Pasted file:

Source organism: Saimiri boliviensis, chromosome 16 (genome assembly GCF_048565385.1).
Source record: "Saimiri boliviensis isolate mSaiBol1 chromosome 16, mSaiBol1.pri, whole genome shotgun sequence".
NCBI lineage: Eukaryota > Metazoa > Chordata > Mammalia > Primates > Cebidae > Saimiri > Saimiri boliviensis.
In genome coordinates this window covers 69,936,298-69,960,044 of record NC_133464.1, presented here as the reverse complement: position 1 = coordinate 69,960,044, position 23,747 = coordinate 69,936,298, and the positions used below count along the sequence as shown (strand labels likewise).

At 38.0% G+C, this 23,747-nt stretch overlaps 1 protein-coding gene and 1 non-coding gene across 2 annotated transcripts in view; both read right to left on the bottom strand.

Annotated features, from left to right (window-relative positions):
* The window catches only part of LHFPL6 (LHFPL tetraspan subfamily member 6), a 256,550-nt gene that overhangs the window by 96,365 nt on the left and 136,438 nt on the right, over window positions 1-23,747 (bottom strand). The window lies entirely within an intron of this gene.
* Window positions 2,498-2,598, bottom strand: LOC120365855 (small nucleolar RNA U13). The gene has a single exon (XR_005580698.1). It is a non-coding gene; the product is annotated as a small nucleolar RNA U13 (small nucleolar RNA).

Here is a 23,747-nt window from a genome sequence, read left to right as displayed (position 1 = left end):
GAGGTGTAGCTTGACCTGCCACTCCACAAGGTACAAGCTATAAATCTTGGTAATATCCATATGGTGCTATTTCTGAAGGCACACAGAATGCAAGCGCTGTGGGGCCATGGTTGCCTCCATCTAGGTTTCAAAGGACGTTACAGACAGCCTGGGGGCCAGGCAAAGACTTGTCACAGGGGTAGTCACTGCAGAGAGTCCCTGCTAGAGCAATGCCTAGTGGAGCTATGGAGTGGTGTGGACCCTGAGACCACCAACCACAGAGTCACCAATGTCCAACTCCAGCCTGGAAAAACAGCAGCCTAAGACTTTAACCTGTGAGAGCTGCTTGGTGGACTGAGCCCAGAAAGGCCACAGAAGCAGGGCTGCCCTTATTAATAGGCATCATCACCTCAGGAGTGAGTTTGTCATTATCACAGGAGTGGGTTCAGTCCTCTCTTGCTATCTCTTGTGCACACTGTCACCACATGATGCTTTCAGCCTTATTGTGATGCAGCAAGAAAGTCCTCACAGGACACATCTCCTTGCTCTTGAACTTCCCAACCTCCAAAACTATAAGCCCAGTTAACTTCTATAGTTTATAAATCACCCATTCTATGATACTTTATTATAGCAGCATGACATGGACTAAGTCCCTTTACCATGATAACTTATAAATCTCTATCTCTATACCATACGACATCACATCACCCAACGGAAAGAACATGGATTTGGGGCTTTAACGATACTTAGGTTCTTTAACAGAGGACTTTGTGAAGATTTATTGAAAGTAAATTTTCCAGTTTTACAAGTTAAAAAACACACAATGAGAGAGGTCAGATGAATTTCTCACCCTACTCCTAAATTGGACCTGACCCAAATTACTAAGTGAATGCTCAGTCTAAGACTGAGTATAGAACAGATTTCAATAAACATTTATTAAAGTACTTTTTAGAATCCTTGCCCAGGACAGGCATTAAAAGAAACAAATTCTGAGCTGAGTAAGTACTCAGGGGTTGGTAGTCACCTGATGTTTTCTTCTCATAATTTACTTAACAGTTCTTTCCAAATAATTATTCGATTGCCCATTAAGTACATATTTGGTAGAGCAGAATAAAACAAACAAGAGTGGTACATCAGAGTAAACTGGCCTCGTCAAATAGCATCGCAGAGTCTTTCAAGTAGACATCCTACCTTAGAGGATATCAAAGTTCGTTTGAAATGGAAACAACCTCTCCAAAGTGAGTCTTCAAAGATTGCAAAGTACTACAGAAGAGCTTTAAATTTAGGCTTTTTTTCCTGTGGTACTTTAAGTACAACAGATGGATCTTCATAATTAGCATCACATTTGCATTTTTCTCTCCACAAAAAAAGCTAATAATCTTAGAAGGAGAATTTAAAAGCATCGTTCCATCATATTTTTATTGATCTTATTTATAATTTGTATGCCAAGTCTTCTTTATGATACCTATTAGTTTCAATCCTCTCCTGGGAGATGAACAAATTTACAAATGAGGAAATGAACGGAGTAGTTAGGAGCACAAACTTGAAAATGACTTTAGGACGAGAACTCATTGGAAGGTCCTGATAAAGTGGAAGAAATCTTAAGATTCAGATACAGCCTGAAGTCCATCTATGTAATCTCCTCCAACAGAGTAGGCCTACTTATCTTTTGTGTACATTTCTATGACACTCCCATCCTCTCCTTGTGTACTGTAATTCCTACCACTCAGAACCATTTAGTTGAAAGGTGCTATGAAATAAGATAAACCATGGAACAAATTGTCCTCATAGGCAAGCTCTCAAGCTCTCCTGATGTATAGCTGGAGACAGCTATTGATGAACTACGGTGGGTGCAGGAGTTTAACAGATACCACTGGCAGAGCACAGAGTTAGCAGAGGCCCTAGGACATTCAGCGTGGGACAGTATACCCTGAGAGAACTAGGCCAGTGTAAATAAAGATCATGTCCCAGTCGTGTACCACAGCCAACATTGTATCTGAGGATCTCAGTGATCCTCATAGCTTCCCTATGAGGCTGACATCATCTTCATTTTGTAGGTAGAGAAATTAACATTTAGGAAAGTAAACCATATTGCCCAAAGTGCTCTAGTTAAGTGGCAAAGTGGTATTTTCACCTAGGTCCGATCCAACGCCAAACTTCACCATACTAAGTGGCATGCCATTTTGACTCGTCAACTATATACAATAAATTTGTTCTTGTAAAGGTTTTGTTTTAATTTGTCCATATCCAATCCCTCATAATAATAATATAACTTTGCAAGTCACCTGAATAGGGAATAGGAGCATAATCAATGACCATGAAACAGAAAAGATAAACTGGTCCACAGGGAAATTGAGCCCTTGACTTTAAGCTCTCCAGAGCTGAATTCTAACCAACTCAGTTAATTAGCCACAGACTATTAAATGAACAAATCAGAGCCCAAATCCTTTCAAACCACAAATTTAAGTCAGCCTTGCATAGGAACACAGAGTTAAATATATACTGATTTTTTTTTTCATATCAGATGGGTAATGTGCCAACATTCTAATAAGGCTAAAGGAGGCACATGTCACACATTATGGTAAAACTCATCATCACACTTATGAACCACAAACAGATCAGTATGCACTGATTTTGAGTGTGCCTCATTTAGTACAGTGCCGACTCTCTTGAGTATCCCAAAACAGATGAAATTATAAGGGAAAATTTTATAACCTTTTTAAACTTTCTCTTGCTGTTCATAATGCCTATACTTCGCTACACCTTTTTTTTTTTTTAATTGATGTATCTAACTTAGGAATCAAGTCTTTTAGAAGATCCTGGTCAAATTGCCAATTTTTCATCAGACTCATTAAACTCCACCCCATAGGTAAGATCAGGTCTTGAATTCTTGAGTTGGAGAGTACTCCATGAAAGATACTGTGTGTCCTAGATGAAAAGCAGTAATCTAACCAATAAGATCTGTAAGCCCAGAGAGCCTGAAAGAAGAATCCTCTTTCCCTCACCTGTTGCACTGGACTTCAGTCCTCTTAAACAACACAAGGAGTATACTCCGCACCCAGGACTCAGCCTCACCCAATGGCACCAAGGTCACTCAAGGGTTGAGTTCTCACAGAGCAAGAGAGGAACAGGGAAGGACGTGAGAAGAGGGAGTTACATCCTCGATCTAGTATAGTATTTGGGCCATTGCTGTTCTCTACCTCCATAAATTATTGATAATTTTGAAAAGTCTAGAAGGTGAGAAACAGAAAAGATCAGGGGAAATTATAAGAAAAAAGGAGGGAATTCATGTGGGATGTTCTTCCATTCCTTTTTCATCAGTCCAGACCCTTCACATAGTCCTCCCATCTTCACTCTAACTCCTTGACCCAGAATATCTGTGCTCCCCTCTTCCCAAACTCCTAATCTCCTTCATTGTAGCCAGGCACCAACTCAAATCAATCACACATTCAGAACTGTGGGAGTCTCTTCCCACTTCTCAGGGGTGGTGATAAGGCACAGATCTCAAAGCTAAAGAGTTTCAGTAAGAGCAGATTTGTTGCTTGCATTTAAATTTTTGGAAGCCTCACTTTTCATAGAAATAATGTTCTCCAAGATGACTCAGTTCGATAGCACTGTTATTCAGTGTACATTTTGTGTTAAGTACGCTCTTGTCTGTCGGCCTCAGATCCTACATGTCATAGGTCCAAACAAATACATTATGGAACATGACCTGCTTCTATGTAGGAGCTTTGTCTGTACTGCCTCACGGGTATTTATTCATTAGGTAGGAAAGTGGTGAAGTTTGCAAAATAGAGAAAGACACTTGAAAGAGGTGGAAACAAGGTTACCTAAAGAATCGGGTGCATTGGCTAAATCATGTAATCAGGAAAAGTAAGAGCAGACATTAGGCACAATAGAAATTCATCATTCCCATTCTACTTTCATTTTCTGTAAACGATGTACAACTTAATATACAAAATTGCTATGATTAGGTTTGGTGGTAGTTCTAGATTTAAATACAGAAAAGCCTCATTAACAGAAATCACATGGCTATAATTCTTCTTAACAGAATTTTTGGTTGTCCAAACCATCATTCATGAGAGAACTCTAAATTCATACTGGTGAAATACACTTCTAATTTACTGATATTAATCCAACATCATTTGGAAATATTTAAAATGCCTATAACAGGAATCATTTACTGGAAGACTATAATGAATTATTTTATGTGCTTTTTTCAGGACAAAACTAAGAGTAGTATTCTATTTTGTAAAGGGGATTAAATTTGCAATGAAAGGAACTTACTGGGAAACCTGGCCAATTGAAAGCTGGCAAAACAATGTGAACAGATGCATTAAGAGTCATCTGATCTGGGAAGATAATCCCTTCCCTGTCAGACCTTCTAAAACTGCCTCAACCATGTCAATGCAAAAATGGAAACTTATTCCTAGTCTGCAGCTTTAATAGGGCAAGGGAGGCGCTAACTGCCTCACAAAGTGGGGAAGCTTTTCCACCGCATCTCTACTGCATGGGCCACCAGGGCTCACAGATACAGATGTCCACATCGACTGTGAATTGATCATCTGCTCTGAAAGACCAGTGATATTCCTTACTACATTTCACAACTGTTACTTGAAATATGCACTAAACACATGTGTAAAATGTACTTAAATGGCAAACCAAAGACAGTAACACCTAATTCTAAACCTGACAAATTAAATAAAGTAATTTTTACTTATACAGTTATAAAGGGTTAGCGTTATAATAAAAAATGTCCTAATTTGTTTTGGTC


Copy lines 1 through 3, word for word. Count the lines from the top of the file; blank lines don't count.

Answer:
Source organism: Saimiri boliviensis, chromosome 16 (genome assembly GCF_048565385.1).
Source record: "Saimiri boliviensis isolate mSaiBol1 chromosome 16, mSaiBol1.pri, whole genome shotgun sequence".
NCBI lineage: Eukaryota > Metazoa > Chordata > Mammalia > Primates > Cebidae > Saimiri > Saimiri boliviensis.